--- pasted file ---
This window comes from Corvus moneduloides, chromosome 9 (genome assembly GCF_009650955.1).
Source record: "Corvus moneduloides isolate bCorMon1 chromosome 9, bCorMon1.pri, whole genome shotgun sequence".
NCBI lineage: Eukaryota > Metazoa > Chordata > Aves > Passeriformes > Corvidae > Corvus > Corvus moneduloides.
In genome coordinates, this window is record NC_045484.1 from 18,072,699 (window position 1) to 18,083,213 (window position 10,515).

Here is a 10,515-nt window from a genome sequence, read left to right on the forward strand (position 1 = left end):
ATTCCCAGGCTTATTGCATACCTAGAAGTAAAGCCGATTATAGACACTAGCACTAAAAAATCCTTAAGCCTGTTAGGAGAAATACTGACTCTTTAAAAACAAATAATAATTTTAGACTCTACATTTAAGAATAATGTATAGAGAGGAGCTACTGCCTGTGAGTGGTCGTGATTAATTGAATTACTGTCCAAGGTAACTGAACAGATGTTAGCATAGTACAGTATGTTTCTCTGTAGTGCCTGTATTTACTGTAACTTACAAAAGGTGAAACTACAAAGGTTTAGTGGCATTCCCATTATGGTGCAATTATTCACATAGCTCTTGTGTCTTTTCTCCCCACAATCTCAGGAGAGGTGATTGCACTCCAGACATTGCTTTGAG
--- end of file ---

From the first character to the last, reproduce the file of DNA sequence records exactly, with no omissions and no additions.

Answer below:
This window comes from Corvus moneduloides, chromosome 9 (genome assembly GCF_009650955.1).
Source record: "Corvus moneduloides isolate bCorMon1 chromosome 9, bCorMon1.pri, whole genome shotgun sequence".
NCBI lineage: Eukaryota > Metazoa > Chordata > Aves > Passeriformes > Corvidae > Corvus > Corvus moneduloides.
In genome coordinates, this window is record NC_045484.1 from 18,072,699 (window position 1) to 18,083,213 (window position 10,515).

Here is a 10,515-nt window from a genome sequence, read left to right on the forward strand (position 1 = left end):
ATTCCCAGGCTTATTGCATACCTAGAAGTAAAGCCGATTATAGACACTAGCACTAAAAAATCCTTAAGCCTGTTAGGAGAAATACTGACTCTTTAAAAACAAATAATAATTTTAGACTCTACATTTAAGAATAATGTATAGAGAGGAGCTACTGCCTGTGAGTGGTCGTGATTAATTGAATTACTGTCCAAGGTAACTGAACAGATGTTAGCATAGTACAGTATGTTTCTCTGTAGTGCCTGTATTTACTGTAACTTACAAAAGGTGAAACTACAAAGGTTTAGTGGCATTCCCATTATGGTGCAATTATTCACATAGCTCTTGTGTCTTTTCTCCCCACAATCTCAGGAGAGGTGATTGCACTCCAGACATTGCTTTGAG